-Autistic Angel
money money money..... monEY!!!!
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« Reply #73 on: December 23, 2013, 09:49:47 PM »

Quote from: th'FOOL on December 23, 2013, 06:19:04 AM

Quote from: Rip on December 23, 2013, 06:02:29 AM

Quote from: th'FOOL on December 23, 2013, 04:40:03 AM

Quote from: Rip on December 23, 2013, 03:43:28 AM

Quote from: Mormech on December 22, 2013, 07:36:48 PM

Quote from: Gratch on December 21, 2013, 03:33:10 PM

This has nothing to do with belittling anyones religion and everything to do about not being tolerant of bigotry and hate.  Robertson happened to cloak his bigotry in in the Bible, hence why its even brought into play.

The reason there's so much confusion here is because his bigotry is mirrored by bigotry in the Bible.  I don't think there's any denying that the Bible is a bigoted, homophobic book in its own right.  So, when attacking his bigotry, he can claim that the Bible is being attacked, despite the fact that his elaborations are even worse than what the Bible said.

Both Phil AND the Bible should be getting condemned by society here, not just one or the other.


Are you going to condemn the Quran and Muhammad while you are at it?

And straw men! Let's condemn straw men as well!

So the Bible is a bigoted homophobic book but the Quran is not?

It is only a strawman if they are not the same on this point. I think you will find they are identical in their feelings on homosexuality. To call one bigoted and homophobic and not the other is disingenuous.

http://www.thereligionofpeace.com/Quran/026-homosexuality.htm

Quote
Islam goes beyond mere disapproval of homosexuality.  Sharia teaches that homosexuality is a vile form of fornication, punishable by death.

So your argument is that anytime someone condemns one bigoted homophobic book it only counts if you condemn them all?

Exactly, hypocritical condemnations don't count.
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« Reply #74 on: December 23, 2013, 09:52:34 PM »

Quote from: Autistic Angel on December 23, 2013, 12:30:34 PM

Quote from: The Atlantic
Tolerance is not the same thing as acceptance, and acceptance is not the same thing as an endorsement. The message A&E’s decision sends is that there is zero tolerance on television for Christians who are conscientious objectors to homosexuality. More than that, it implicitly suggests that the campaign for tolerance has advanced to a campaign to pressure 45 percent of Americans to recant their beliefs and endorse a lifestyle to which they are opposed, conscience be damned.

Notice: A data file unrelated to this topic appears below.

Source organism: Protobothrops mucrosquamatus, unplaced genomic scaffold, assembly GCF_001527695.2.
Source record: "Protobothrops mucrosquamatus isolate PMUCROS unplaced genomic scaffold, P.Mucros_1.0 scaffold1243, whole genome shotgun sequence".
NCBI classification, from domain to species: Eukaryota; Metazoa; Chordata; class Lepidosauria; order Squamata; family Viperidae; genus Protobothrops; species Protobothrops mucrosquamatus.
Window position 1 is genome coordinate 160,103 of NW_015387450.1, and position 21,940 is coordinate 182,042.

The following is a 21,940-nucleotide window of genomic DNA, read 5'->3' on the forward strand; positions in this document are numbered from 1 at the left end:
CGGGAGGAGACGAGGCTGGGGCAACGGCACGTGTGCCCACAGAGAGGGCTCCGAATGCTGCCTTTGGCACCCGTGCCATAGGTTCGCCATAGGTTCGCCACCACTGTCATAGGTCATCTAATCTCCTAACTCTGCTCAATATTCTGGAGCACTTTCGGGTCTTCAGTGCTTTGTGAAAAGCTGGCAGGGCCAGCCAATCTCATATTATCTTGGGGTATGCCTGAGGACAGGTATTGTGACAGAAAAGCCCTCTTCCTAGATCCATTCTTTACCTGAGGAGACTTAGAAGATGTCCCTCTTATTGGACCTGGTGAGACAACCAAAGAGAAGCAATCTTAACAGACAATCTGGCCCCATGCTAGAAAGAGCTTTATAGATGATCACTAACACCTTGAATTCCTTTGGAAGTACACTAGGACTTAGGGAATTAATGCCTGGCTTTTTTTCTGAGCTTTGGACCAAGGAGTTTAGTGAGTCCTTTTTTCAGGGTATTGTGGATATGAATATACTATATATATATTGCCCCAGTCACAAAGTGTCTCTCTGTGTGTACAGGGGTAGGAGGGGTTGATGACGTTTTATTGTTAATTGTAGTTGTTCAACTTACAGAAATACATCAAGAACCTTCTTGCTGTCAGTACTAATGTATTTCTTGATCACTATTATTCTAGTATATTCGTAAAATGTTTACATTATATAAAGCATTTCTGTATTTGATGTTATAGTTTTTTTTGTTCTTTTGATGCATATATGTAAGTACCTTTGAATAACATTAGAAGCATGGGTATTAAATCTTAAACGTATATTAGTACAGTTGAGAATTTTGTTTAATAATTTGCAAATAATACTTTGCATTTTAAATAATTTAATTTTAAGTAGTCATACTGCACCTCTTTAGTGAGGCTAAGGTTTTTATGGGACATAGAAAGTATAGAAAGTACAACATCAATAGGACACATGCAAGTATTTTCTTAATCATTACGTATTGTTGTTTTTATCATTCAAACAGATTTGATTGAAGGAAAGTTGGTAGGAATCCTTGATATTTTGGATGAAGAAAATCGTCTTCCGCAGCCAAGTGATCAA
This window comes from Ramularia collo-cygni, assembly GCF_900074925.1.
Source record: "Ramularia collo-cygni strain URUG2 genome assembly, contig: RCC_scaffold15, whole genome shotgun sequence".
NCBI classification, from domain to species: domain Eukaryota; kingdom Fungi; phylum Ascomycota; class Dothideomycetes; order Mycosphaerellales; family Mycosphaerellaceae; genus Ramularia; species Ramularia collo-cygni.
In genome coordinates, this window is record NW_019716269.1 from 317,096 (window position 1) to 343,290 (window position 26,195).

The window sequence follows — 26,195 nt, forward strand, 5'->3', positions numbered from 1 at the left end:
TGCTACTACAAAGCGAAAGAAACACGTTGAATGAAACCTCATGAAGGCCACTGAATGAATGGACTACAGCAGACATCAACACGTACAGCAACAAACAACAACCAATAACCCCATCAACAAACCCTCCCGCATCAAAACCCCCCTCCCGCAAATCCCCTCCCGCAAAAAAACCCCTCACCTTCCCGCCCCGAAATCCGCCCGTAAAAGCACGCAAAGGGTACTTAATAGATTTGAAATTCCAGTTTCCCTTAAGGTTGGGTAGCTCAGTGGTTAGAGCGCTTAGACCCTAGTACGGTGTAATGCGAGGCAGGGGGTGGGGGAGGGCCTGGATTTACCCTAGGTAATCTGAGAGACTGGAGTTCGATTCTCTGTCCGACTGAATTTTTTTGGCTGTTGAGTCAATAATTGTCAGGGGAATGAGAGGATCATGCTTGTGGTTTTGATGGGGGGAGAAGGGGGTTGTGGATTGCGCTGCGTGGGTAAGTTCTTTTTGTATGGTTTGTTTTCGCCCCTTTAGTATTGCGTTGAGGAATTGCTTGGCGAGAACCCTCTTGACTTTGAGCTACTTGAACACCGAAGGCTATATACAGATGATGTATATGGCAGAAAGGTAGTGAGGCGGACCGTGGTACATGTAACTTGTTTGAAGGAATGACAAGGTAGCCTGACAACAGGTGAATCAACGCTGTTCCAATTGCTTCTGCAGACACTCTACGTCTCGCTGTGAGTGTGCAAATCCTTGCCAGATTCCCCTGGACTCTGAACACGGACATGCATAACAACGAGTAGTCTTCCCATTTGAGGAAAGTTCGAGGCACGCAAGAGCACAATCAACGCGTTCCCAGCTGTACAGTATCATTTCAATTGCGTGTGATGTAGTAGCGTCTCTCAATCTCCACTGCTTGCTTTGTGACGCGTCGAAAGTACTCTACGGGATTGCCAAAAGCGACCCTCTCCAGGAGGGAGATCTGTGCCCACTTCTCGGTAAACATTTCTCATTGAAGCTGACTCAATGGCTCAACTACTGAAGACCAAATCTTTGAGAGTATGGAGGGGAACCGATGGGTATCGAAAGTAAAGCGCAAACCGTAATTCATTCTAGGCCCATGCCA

A&E did a quick cost-benefit analysis and concluded that publicly distancing themselves from Robertson was less costly than catering to the ever-shrinking percentage of people who agree with him.  That's not zero-tolerance political correctness -- it's capitalism.

-Autistic Angel

They need to find a better bean counter for that cost/benefit analysis. They seem to have forgotten that capitalism is about making more money not less.
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th'FOOL
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« Reply #75 on: December 23, 2013, 10:29:51 PM »

Quote from: Rip on December 23, 2013, 09:49:47 PM

Quote from: th'FOOL on December 23, 2013, 06:19:04 AM

Quote from: Rip on December 23, 2013, 06:02:29 AM

Quote from: th'FOOL on December 23, 2013, 04:40:03 AM

Quote from: Rip on December 23, 2013, 03:43:28 AM

Quote from: Mormech on December 22, 2013, 07:36:48 PM

Quote from: Gratch on December 21, 2013, 03:33:10 PM

This has nothing to do with belittling anyones religion and everything to do about not being tolerant of bigotry and hate.  Robertson happened to cloak his bigotry in in the Bible, hence why its even brought into play.

The reason there's so much confusion here is because his bigotry is mirrored by bigotry in the Bible.  I don't think there's any denying that the Bible is a bigoted, homophobic book in its own right.  So, when attacking his bigotry, he can claim that the Bible is being attacked, despite the fact that his elaborations are even worse than what the Bible said.

Both Phil AND the Bible should be getting condemned by society here, not just one or the other.


Are you going to condemn the Quran and Muhammad while you are at it?

And straw men! Let's condemn straw men as well!

So the Bible is a bigoted homophobic book but the Quran is not?

It is only a strawman if they are not the same on this point. I think you will find they are identical in their feelings on homosexuality. To call one bigoted and homophobic and not the other is disingenuous.

http://www.thereligionofpeace.com/Quran/026-homosexuality.htm

Quote
Islam goes beyond mere disapproval of homosexuality.  Sharia teaches that homosexuality is a vile form of fornication, punishable by death.

So your argument is that anytime someone condemns one bigoted homophobic book it only counts if you condemn them all?

Exactly, hypocritical condemnations don't count.

I am REALLY, REALLY trying to stretch my brain to figure out where the hypocrisy is you speak of in this thread. The only thing I can come up with is that you must think that Mormech is Islamic.
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« Reply #76 on: December 23, 2013, 10:54:34 PM »

Quote from: Autistic Angel on December 23, 2013, 12:30:34 PM

Quote from: The Atlantic